A few examples of what I always referred to as “stupid essays” in my class will have to do. (I have more I could offer, but you can read more in my book.) Angie got in trouble one day for some minor infraction. So I told her to write 150 words on this subject: “I Collect Belly Button Lint for a Hobby.”
Angie didn’t stop at 150 words. She was a collector in the truest sense and her essay filled five pages! She had lint from actors, from every president in the last twenty years, and dreamed of finding the Holy Grail of belly button lint—from the button of Elvis Presley (assuming Elvis was still alive).
In most cases, the punishment topic fit the “crime.” One day, Rob came flying through my door, with best friend in hot pursuit. Before I could tell them to slow down, Rob tripped on his feet and somersaulted across the front of the room. (My desk was in the rear.)
He dusted himself off without injury, but I made both young men write about their lives as “The Human Cannonball.”
Wendy R. (a straight-A student) had to write after laughing too often and disturbing my class. I forget the exact title but remember she pinpointed her friend Wendy M. (also a straight-A student) and all her friend’s own laughter as the fount of her difficulties in my class. “At times,” Wendy R. protested, “Wendy’s nostrils will go in and out as if they were controlled by a motor.”
So how could she not laugh?
I loved the creativity represented by that kind of line and used all kinds of stupid essays for more than thirty years.
Max was another student who talked a little bit too much to friends during class. So I had him write about having a giant tongue. In his essay he called Landen, the friend who lured him into sin, to inform him of his tragic condition. The essay followed the conventions of a popular Budweiser beer advertisement of that time.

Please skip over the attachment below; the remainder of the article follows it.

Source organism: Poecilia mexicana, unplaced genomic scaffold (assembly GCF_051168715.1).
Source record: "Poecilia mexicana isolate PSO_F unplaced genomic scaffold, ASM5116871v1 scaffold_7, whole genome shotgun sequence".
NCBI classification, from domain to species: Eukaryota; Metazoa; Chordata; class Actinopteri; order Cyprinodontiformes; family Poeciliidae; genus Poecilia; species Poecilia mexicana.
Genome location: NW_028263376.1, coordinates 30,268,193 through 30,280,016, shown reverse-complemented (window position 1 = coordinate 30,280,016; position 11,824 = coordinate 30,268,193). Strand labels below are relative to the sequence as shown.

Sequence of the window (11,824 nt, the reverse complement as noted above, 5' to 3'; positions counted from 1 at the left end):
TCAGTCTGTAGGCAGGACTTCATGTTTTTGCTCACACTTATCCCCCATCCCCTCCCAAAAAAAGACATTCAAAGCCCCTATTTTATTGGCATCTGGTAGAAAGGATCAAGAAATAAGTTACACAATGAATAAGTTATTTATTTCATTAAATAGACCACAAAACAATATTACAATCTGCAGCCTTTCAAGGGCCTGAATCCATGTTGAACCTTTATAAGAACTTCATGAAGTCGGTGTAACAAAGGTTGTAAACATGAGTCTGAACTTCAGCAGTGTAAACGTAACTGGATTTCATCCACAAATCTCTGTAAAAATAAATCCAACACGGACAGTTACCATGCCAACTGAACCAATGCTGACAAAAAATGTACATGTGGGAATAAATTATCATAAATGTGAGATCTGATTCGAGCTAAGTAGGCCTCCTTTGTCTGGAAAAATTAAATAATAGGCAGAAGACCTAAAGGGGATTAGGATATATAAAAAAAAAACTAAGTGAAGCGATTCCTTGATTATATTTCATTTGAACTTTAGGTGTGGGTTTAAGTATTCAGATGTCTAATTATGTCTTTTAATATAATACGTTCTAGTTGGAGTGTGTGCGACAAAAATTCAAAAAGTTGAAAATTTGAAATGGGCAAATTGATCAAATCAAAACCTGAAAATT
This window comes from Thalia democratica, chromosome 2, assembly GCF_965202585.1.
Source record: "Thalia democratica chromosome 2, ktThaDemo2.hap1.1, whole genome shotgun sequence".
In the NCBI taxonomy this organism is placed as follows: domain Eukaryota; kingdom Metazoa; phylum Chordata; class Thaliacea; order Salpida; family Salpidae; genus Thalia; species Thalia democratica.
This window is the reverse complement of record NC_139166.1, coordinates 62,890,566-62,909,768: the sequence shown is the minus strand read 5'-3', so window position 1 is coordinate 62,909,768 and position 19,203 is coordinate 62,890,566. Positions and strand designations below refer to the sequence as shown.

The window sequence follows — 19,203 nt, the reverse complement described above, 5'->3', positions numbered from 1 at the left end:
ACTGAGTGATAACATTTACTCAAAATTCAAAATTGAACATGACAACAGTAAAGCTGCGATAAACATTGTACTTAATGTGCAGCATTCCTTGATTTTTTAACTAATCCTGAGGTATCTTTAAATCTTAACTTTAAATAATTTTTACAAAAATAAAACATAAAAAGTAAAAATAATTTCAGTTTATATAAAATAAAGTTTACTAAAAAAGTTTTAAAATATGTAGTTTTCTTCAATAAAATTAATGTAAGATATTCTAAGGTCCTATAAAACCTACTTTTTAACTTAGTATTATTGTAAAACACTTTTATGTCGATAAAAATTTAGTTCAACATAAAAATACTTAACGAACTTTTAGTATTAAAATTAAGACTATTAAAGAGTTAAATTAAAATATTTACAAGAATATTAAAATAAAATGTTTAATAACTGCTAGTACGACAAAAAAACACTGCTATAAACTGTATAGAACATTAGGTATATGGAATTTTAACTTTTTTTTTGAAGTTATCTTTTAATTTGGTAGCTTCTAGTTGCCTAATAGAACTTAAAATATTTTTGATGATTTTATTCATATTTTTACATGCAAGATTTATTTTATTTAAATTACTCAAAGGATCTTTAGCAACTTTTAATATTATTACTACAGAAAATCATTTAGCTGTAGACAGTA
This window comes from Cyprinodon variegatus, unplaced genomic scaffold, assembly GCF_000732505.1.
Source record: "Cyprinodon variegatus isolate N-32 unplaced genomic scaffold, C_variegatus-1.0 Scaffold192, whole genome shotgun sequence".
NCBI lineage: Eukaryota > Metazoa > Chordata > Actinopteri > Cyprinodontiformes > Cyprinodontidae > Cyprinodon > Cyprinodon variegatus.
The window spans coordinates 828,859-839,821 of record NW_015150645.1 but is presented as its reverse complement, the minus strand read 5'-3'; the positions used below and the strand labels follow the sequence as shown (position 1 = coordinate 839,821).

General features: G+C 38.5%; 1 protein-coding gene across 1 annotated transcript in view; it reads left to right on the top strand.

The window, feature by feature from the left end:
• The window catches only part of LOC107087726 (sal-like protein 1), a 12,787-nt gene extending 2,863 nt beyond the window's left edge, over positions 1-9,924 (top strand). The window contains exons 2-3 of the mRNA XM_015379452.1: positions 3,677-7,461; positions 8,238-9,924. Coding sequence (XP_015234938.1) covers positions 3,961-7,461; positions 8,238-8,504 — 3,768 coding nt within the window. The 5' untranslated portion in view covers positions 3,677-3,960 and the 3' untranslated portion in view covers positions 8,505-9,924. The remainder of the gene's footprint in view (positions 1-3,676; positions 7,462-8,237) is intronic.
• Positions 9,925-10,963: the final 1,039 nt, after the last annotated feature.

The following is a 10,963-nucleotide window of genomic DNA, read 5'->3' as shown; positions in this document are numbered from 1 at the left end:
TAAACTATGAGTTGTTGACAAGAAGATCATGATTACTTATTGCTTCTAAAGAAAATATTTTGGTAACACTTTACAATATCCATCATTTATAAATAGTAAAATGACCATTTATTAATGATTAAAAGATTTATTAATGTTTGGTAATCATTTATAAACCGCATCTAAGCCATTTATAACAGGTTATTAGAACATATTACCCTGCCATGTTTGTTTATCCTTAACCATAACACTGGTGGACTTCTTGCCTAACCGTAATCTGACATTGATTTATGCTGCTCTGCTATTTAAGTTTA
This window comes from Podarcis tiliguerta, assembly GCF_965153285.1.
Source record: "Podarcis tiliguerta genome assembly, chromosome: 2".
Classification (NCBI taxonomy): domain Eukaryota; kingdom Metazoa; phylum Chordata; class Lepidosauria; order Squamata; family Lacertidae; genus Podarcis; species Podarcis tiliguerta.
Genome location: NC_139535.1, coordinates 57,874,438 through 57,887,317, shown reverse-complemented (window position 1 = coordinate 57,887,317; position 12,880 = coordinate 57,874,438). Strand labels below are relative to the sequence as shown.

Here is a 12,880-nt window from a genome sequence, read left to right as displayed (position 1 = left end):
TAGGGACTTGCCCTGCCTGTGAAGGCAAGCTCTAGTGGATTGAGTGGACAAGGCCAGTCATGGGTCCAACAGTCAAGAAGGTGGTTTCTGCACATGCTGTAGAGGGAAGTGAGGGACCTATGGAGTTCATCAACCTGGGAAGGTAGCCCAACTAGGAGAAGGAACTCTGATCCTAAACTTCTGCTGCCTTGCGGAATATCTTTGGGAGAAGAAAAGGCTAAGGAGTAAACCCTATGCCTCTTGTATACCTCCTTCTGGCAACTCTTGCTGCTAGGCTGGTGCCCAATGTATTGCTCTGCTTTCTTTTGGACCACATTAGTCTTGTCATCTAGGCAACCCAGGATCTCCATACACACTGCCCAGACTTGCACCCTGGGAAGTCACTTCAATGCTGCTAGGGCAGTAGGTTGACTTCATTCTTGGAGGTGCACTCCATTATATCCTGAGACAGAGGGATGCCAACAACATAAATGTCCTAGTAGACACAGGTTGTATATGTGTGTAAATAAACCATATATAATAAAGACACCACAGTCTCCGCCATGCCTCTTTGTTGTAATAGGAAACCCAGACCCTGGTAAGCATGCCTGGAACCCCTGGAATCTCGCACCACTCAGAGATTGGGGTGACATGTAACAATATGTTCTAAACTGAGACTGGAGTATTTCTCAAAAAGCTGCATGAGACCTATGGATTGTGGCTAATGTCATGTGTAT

Here’s part of the essay he turned in:
“Hello.” [Landen answers.]
“Hey, man. I would finish the lines in the commercial but I just gotta ask. What’s wrong with your voice?”
“Miy tung iz big,” I said angrily.
“Oh, I see.
“Wat sod I du?”
“Gee, got me.”
“Tanks, yor no hep.” Then I hung up…..
One last example of how stupid essays worked probably deserves special mention.One day a young man got in trouble for talking during detention. I told him to write “My Life as a Cucumber.”
The story he turned in the following day began: “I started out the first part of my life in a little cold plastic bag. The bag sat on a shelf in the store, for a long time before some one decided to buy the bag of seeds.”
This essay is not particularly funny, but carried the name of the author, Brian ------.
Only Brian’s handwriting seemed surprisingly good. Normally, his writing was an atrocious scrawl.
I still have my notes describing what transpired next:
“Caught Brian ------ lying today because his mother wrote his punishment essay. When I asked him about it Brian said:
1) He wrote it and she corrected it.
2) No, she wrote part of it.
3) Okay; she wrote it all.”
I had to call Mrs. ------ that evening and she offered lame defense: “I don’t see anything wrong with a mother helping a child.”
“Nor do I,” I responded. “But you weren’t helping. You did the entire essay for him and let him off his punishment.”
I told her Brian would have to write a different essay entirely; but if it had been in my power I would have given her a topic all her own to complete: “What Happens to a Boy when Mom is an Enabler?”
That would have been fun to read.